Vibha Coburn, head of mortgages at Citi Australia, adds that the changes could also potentially cut down on loan application times, while generally improving the whole application process. “The changes will potentially reduce the amount of paperwork applicants need to provide. Lenders will be able to verify credit behaviours by collecting this information from the credit bureau rather than [the applicant].”
This means that when refinancing existing loans, for example, lenders may no longer have to ask to see loan statements as much of the information contained in these will be available via the credit report. This will improve turnaround times, considering that delays with home loan applications are often due to outstanding statement information.
Protection of information
Coburn says the changes will ultimately see Australia move towards having a partially positive credit bureau, but points out that the regulatory framework will be different to that of the US system, which some commentators have said the new changes resemble.
In the US, the information lenders obtain is available for marketing, but in Australia this will be forbidden. Clear guidelines are set out in the Privacy Code attached to the Act, and these prevent the use of borrower data for marketing.
How borrowers can prepare themselves
Grafton advises that borrowers should become aware of what the changes mean and don’t mean. They need to understand that how they manage their credit commitments will be of fundamental importance in building a good credit score. “The more you pay your bills on time and don’t miss payments, the better your score is going to be,” he says.
As a real-life example, if you were to go on holiday and forget to make a few payments, you wouldn’t necessarily be unable to acquire credit again; it would just be reflected in your score.
“What this means is that consumers will be more motivated to manage their credit better because it’s in their interest to do so,” Grafton says.Armstrong adds that the whole idea of a score is that it gives borrowers who have made mistakes in the past a second chance. “If a borrower had a significant default from two years ago, but since then has met all repayments on time, the current negative reporting system would only show the default, whereas the new system will show both the default and repayment history, which could improve the borrower’s chances of getting their finance approved.”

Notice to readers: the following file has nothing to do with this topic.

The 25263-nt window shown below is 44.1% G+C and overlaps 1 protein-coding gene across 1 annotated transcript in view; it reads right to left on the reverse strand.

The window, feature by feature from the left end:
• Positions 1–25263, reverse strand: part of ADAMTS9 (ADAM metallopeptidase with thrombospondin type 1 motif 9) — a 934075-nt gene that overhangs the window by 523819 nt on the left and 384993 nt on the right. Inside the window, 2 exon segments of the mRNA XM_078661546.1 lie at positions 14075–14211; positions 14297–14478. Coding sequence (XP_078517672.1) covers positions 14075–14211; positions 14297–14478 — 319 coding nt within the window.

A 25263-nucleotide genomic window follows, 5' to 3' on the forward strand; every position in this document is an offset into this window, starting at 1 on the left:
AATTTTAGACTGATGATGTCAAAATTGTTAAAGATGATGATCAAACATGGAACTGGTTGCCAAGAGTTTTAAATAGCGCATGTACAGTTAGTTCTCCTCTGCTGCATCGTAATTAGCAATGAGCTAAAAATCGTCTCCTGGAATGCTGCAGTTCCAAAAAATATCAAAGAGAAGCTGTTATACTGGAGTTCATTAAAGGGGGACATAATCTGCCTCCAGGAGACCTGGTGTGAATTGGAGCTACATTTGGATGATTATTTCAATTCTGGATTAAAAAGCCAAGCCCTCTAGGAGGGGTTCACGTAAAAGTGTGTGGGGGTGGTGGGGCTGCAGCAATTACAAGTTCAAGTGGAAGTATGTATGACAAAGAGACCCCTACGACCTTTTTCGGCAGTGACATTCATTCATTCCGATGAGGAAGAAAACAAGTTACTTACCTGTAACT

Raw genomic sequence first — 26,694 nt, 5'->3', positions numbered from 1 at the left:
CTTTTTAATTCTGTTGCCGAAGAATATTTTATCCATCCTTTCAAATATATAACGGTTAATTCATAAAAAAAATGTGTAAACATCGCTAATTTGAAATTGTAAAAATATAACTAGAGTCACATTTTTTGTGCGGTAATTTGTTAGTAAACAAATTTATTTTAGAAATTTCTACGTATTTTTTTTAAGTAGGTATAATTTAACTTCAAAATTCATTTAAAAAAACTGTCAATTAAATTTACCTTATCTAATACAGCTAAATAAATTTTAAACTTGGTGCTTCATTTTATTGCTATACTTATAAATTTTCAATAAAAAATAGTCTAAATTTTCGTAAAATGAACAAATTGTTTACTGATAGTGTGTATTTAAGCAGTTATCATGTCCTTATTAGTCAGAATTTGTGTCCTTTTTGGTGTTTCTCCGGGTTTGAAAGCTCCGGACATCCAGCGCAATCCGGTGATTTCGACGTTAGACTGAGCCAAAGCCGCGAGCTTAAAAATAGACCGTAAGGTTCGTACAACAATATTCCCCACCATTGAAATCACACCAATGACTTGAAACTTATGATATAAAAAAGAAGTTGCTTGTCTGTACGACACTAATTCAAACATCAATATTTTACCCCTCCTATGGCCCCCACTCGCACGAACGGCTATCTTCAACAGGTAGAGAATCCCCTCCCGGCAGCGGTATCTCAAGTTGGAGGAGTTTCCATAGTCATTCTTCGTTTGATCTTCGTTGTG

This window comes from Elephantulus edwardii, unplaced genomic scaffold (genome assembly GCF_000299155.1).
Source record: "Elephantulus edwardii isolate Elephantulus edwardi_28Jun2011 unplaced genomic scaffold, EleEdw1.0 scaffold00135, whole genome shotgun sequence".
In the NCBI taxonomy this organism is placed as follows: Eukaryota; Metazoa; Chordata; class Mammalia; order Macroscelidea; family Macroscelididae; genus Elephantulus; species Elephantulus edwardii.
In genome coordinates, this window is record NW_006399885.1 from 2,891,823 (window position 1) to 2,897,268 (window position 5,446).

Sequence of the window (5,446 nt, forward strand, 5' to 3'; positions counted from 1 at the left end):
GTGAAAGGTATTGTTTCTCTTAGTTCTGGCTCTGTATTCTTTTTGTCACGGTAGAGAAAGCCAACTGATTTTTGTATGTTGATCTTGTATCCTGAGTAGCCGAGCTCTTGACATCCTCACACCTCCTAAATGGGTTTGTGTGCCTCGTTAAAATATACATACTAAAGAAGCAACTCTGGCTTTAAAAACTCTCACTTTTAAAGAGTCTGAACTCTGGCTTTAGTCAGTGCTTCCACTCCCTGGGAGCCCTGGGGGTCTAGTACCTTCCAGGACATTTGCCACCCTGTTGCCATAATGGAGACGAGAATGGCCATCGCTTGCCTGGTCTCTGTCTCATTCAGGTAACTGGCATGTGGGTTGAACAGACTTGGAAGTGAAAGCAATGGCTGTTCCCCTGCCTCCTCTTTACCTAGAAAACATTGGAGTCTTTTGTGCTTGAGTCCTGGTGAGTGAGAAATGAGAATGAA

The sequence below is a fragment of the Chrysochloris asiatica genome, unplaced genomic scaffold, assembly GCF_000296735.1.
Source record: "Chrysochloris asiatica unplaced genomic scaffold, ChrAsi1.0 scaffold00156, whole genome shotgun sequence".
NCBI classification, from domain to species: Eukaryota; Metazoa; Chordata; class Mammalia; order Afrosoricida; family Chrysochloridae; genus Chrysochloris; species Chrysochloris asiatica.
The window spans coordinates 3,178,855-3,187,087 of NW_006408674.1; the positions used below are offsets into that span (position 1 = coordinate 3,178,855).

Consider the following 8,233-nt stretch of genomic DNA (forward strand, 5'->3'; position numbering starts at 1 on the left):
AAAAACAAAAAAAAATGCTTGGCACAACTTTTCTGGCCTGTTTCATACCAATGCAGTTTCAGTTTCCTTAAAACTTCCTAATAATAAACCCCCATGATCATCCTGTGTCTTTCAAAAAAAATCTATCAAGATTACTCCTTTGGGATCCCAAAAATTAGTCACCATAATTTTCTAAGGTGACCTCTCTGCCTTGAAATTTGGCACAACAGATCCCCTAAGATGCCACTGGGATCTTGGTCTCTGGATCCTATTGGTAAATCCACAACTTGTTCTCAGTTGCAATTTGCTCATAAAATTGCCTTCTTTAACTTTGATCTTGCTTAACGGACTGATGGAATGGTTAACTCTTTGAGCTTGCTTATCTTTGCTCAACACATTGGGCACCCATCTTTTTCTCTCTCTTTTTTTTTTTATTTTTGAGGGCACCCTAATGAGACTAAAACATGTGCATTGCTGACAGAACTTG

What it means for lenders
From the perspective of lenders, a significant challenge that arises as a result of these changes involves preparing their back-end operating systems to meet the new reporting requirements.
Lenders will also need to adjust their assessment criteria to cater for the additional information that will become available, Armstrong says. As a case in point, she says many lenders today, when assessing a person’s suitability for a home loan under the current system, do not require evidence that a borrower’s credit cards and personal loans have been paid on time and kept within the credit limits.
“With these new changes lenders will see this information as a matter of course and will begin to factor this additional credit information into their underwriting criteria – ultimately impacting the result of whether a loan is approved or declined,” says Armstrong.
Coburn says another challenge for lenders will be in making appropriate changes to their business practices to improve the overall customer experience and enhance the credit assessment process.
The challenge after that, Coburn says, will be for all industry participants to adapt to these changes.
“The collection of data will start from 2014, but for the industry to be able to leverage the data, at least 12–24 months of information will be required. So, we expect that we’ll start to see some interesting changes from the second half of 2015 onwards.”